What do you think about mandating standards for things like environmental sustainability versus building consensus?
Accreditation is mandatory for participation in federal programs, but seeking accreditation through the Joint Commission is voluntary. We applaud the organizations that challenge themselves to a higher level of accountability through using the Joint Commission standards.
Environmental sustainability has clearly been a very challenging and, frankly, polarizing area. We need to bring together constituents across healthcare to find a path that allows us to address what’s absolutely necessary. We’re trying to thread what turns out to be a very delicate needle.
Returning to the topic of health equity, the Joint Commission recently announced a new health equity certification program. How is it different from the standard, and how do you expect them to evolve?
The standard is foundational. It helps organizations begin asking questions about why certain disparities exist, and given their own organizational, community- and patient-specific circumstances, helps them address the highest-priority opportunities.
The certification is a much more robust program that begins to engage at the governance and leadership level, and which requires integration of community- and patient-level assessments into the strategic plan. It requires demonstration of a real commitment to the examination of data on the use of improvement protocols to address opportunities, as well as collaboration with stakeholders across the organization. The accreditation is the 101- and the certification is the 401-level college course in achieving healthcare equity.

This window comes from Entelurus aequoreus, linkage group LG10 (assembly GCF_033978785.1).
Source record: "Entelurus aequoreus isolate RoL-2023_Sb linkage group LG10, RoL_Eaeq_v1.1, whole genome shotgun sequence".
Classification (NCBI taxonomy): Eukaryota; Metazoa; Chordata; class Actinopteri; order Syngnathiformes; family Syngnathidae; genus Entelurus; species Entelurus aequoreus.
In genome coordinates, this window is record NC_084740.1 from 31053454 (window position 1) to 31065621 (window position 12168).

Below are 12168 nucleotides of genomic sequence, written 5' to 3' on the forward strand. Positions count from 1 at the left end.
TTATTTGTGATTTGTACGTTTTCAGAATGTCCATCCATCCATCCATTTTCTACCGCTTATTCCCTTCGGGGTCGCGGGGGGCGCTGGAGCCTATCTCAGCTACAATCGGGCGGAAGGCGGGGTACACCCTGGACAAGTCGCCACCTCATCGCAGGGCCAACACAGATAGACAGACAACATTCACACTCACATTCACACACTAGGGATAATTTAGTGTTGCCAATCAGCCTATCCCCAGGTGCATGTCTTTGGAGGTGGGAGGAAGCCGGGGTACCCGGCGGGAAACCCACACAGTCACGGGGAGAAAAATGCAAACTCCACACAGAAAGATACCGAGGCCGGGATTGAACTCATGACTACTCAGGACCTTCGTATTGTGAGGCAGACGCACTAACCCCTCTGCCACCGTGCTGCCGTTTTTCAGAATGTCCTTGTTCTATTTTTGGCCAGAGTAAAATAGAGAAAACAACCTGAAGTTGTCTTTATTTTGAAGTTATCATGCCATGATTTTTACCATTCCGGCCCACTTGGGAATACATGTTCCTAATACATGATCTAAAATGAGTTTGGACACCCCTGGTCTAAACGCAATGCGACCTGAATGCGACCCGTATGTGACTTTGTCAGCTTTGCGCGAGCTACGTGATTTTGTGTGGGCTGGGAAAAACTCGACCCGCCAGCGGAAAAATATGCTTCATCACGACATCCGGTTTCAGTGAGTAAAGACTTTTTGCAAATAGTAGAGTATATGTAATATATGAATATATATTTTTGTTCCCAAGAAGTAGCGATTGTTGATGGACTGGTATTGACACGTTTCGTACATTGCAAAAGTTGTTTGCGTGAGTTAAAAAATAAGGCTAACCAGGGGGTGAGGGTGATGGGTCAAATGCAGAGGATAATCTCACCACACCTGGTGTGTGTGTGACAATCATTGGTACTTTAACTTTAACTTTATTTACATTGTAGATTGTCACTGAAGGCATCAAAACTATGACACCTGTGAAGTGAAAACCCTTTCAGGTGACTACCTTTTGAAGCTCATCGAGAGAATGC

The accreditation standard came out Jan. 1. On July 1, we upgraded it to a National Patient Safety Goal, and through the course of this year we will begin to see what activities organizations are taking on. So it’s a learning phase.
The certification launched July 1, and similarly, we’ll see the sorts of activities that organizations are taking on over the next year. We’ve seeded the environment based on lots of input from technical and subject matter experts, as well as practitioners and operators, to guide the structure of the program. This will be a period of looking at the data, then coming back to see what’s working.
What about accountability? You have these standards and goals that you’re making in conjunction with the industry. How do you make sure organizations meet them?
The Joint Commission wears two hats. We have incredible convenient capacity of subject-matter expertise so we can collect and disseminate best practices. And simultaneously, we do have a responsibility to patients and communities, families, and the Centers for Medicare and Medicaid Services and the Health and Human Services Department to ensure accountability to standards that are required for participation in federal programs or standards we ask providers to support, because they are associated with safer, higher-quality, more equitable outcomes.
This interview has been edited for length and clarity.